2000 National Champions
With a young team and one of the toughest schedules of any Big 12 squad, the 2000 Sooners took to the field with everything to gain and nothing to lose. OU rolled through its four September games, outscoring its opponents 176-51 and setting up contests with three nationally-ranked teams: Texas (10), Kansas State (2) and Nebraska (1).
Now referred to as "Red October," the Sooners dismantled the Longhorns, 63-14, won at K-State, 41-31, and handled the top-ranked Huskers, 31-14. The victories against KSU and Nebraska marked the first time in NCAA history that one team had defeated the No. 1 and No. 2 ranked teams in consecutive games.
At the top of every national poll for the first time since the end of the 1985 season, OU found itself navigating uncharted waters. Now the hunted and just four victories away from the third 11-0 regular season in school history, the Sooners moved through November with caution.
Starting the stretch run with a 56-7 win at Baylor, OU faced Texas A&M in College Station, where the Aggies had lost just six times in the last 12 years.
Trailing 24-13 heading into the final quarter and 31-21 with just eight minutes to play, OU was looking for the famous Sooner Magic to make an appearance. After Quentin Griffin scored to cut the Aggie lead to three (31-28) with 7:43 remaining, it was time for the defense to make a statement.
On the very first offensive play for A&M, Oklahoma linebacker Torrance Marshall intercepted a pass and returned it 41 yards for the game-winning touchdown. A&M drove to the Sooner 10-yard line on its next possession, but the Aggies were stopped four times trying to get into the end zone.
The Sooners finished the regular season with wins over Texas Tech (27-13) and Oklahoma State (12-7) to set up a rematch with the Wildcats of Kansas State for the Big 12 championship and a chance to play for a national title against Florida State in the Orange Bowl.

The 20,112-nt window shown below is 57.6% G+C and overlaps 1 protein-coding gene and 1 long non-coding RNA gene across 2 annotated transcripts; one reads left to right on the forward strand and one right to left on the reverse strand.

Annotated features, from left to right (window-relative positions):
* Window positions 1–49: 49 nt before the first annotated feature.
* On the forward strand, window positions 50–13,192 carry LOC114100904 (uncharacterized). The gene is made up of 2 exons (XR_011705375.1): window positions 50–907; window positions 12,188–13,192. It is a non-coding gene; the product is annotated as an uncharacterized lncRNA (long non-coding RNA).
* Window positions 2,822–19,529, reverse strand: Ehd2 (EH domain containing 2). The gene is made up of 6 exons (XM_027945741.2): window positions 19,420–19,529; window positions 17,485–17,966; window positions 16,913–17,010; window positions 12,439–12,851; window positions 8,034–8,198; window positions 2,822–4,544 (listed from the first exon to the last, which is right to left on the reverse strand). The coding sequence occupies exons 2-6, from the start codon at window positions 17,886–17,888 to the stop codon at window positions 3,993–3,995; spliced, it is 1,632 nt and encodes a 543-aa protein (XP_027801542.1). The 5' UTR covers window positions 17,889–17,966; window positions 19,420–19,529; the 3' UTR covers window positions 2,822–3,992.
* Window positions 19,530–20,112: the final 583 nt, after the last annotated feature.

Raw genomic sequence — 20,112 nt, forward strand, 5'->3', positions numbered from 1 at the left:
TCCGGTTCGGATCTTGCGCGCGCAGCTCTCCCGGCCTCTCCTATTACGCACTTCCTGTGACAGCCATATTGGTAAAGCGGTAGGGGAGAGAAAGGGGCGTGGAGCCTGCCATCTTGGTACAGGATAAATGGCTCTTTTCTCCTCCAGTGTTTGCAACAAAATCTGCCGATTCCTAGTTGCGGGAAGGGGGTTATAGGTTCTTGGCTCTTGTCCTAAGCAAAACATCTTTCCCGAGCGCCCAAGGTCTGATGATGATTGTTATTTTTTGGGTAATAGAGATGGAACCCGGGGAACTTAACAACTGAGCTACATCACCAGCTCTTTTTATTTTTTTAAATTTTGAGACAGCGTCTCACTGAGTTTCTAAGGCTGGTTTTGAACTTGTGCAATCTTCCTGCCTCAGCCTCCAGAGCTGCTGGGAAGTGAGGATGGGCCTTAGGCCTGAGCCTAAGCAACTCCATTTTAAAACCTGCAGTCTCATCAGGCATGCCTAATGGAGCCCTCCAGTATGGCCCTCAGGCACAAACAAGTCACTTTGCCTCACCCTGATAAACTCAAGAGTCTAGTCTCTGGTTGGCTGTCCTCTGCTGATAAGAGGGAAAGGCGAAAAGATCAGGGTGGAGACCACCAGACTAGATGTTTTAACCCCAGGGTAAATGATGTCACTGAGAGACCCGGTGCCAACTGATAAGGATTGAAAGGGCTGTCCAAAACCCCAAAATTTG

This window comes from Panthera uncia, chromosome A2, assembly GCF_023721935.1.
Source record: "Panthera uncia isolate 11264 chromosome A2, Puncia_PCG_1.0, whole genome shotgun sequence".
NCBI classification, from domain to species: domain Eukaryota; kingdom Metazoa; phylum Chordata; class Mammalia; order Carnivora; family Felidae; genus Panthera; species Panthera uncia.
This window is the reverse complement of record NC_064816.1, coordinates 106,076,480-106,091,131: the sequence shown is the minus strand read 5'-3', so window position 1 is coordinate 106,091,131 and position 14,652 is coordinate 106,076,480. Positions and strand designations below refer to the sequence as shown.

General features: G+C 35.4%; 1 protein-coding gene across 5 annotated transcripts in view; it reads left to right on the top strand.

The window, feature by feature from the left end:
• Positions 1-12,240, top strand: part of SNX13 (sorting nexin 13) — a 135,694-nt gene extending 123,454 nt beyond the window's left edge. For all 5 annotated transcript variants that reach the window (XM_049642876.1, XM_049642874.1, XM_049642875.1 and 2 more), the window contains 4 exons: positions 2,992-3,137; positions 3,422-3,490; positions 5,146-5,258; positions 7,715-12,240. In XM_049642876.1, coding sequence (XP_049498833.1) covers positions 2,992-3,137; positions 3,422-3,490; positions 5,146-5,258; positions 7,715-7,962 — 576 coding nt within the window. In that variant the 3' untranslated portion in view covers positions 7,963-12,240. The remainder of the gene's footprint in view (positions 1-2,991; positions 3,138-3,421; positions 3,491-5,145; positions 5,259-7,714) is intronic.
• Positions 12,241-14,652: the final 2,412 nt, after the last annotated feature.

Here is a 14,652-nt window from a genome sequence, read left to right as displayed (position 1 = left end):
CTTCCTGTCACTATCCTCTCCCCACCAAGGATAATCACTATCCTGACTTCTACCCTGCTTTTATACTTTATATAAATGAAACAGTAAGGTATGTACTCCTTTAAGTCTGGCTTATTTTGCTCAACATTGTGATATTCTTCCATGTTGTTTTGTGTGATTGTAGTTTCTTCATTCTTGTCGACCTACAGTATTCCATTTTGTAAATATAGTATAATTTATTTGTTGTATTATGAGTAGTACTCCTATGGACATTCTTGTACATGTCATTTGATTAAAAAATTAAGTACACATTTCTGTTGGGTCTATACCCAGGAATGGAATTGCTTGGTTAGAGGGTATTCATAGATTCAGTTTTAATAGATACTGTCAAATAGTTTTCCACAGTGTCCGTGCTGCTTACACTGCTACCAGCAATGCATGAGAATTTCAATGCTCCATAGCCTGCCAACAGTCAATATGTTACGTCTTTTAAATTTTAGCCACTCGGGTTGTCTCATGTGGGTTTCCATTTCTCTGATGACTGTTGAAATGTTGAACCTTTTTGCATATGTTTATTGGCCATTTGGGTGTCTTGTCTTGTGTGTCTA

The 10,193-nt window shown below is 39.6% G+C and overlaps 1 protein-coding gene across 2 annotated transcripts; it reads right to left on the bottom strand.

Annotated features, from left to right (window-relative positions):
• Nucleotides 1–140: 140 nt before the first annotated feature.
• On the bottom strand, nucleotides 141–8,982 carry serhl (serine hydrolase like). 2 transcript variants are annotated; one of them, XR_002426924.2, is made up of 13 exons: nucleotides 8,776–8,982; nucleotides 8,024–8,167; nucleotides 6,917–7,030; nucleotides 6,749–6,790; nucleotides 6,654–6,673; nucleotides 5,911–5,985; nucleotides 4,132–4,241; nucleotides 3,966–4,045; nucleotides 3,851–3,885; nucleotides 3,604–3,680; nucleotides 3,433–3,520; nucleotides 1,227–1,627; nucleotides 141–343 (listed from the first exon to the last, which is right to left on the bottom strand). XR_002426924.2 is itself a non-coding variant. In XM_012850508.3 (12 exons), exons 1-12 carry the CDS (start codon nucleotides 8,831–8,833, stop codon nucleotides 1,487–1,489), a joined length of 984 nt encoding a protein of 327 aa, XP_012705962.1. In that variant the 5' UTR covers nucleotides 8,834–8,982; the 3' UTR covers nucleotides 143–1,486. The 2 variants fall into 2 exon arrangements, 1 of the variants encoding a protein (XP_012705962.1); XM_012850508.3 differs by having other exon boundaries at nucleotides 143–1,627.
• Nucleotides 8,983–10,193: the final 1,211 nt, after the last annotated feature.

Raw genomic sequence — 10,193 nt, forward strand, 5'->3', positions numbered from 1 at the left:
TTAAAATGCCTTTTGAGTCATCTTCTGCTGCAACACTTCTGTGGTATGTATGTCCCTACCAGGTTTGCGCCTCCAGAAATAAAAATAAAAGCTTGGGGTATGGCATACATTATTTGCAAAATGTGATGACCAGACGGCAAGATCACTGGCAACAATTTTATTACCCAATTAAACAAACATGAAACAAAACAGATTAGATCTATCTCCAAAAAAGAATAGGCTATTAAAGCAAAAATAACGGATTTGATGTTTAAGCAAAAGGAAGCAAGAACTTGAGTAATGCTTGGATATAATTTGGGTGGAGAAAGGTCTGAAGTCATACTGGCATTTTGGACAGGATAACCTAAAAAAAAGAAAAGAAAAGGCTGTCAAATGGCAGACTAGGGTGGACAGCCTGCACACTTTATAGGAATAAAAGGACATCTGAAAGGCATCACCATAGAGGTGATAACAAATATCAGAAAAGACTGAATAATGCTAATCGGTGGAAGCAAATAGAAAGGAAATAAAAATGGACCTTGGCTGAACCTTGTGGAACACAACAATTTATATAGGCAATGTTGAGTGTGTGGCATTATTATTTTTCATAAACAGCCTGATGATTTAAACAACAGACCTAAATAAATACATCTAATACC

Once again the Sooner defense stepped up to hold K-State to just 239 total yards of offense (185 below its average). Offensively, Josh Heupel accounted for 21 points with a TD run and two scoring passes. When placekicker Tim Duncan hit a career-long 46-yard field goal with 1:25 to play, the Sooners were headed to Miami.
With the entire nation looking on, No. 1 Oklahoma used a smothering defense to shut down the third-ranked Seminoles and Heupel generated enough offense to lead the Sooners to a perfect season. The Sooners beat Bobby Bowden and FSU, 13-2, at the Orange Bowl in Miami.
Heupel more than made up for his runner-up finish to Florida State's Chris Weinke in the Heisman Trophy race by outplaying him in the biggest game of his life. The left-hander from Aberdeen, S.D., completed 25-of-39 passes for 214 yards and kept the Seminoles off balance all night.
Led by Orange Bowl MVP Torrance Marshall, the Sooners time and again forced Weinke into bad decisions. At least half a dozen passes were in the hands of Sooner defenders but dropped.
Tim Duncan kicked two field goals and Quentin Griffin scored the clinching touchdown on a 10-yard run up the middle with 8:30 to play. Florida State avoided its first shutout in 12 seasons when Stanford Samuels tackled OU punter Jeff Furguson in the end zone for a safety with 55 seconds remaining in the game.
Florida State got the ball back on the ensuing free kick, but Weinke's 29-yard pass into the end zone was intercepted by Ontei Jones with 16 seconds left and the celebration began.
After Heupel took a knee and the clock ran down, the Pride of Oklahoma broke out in yet another rendition of Boomer Sooner and the players and fans converged on the field to celebrate.
Stoops hugged players and assistants after OU clinched its seventh national title as many in the crowd of 76,835 at Pro Player Stadium cheered.